So, 15 GW solar DER addition can cut off an impressive 20 million tonnes GHG emission per year.
The rural off-grid potential is another opportunity. It essentially serves the people at the bottom of the pyramid. A major chunk of those population lives in remote villages away from the quality power supply.
Though in India, almost all of the villages have been connected to the regional grid ( barring some villages in a couple of states), but that doesn’t mean they get a continuous power supply for 24 hrs. Not even for 10-15 hrs in a day.
Voltage drop is another issue. I have experienced it in my life at some point in time. Even when a power supply is there, the supplied voltage is so low that it is practically impossible to use this power for any purpose.
Today roughly 500 million people in India or about 100 million households don’t get a reliable electricity supply in terms of power quality or supply continuity. They still use Kerosene Lamps for lighting, firewoods for cooking and diesel generator sets for irrigation purpose. We know, all of these are contributing to air pollution and also severely damaging the health of the users.
Now, let us assume that 80 per cent of these households are roped in under the network of an off-grid generation system and only a single solar panel of 300 Watt is installed on each roof.
Can you guess what would be the total installation capacity of this network? Roughly 24 GW. That is the opportunity I was mentioning earlier.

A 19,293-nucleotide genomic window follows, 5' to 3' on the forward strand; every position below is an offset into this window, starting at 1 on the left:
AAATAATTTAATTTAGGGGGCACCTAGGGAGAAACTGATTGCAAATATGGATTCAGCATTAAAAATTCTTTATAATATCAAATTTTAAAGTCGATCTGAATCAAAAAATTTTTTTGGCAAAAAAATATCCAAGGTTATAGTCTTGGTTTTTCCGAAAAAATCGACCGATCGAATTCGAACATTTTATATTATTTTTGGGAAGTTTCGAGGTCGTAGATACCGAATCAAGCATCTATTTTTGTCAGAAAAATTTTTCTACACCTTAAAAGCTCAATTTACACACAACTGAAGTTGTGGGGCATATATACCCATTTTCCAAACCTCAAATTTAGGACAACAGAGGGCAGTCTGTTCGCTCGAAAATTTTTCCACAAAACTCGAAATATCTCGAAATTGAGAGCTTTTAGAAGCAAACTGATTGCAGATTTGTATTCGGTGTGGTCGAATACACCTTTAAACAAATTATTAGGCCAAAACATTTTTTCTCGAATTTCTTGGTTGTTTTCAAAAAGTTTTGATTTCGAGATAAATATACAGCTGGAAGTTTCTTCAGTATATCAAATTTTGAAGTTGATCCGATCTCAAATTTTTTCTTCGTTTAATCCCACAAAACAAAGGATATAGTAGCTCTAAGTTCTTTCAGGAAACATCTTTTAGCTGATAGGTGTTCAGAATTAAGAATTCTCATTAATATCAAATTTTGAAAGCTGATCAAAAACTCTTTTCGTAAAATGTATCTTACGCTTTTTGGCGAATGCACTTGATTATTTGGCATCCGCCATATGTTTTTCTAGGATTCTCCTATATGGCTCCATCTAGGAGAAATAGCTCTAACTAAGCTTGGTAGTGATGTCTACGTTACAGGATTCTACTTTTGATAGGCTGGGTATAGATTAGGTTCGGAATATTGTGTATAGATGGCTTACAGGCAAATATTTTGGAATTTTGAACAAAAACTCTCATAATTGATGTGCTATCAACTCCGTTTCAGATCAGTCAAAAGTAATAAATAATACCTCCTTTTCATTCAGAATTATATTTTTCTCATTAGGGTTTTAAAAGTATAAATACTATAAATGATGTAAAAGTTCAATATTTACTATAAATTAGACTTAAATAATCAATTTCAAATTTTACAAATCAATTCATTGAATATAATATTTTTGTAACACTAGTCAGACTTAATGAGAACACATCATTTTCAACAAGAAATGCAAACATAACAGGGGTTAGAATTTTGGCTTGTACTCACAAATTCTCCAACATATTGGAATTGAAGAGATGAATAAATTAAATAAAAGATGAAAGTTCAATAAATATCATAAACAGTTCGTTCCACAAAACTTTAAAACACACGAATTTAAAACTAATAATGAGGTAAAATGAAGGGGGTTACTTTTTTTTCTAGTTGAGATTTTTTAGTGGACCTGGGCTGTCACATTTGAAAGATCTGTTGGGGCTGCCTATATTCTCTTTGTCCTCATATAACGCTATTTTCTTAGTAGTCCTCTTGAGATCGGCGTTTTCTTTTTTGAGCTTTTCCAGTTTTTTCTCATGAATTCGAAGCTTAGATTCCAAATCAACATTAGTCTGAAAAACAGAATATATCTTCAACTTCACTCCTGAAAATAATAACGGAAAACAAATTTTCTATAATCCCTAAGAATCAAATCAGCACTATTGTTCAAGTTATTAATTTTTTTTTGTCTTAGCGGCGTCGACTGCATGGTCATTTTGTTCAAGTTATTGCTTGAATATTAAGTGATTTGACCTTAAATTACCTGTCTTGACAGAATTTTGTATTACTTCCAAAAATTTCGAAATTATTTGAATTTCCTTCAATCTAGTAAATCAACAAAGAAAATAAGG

We can summarise India’s DER potential as about 15 GW in the urban area,22-24 GW in the rural area, 27-30GW in the MSME sector and 30-32 GW in industrial sectors.
In total, more or less 100 GW DER potential is readily available. Once explored, this can successfully reduce the country’s GHG emission by about 145 million tonnes per year.
Even though there was good growth in 2019, but DER (including off-grid and rooftop solar) did not continue at the same pace afterwards.
At this moment, it is accounting for about 5 per cent of the total installed RE capacity of India and a meagre 1 per cent of total installed power generation capacity.
Unfortunately, the growth is very slow in the DER sector. Investors are not interested and prefer to invest in big-ticket projects in general. DISCOMs are also not showing interest in fear of losing market share and profit margins.
There are some commercial complexities also awaiting resolution to make it a profitable business proposition in the poorer consumer sector.
However, India needs to realize DER potential in near future despite all hurdles. More sooner is better.
Reference: Sinha, S.(2020). Fossil Free. Harper Business.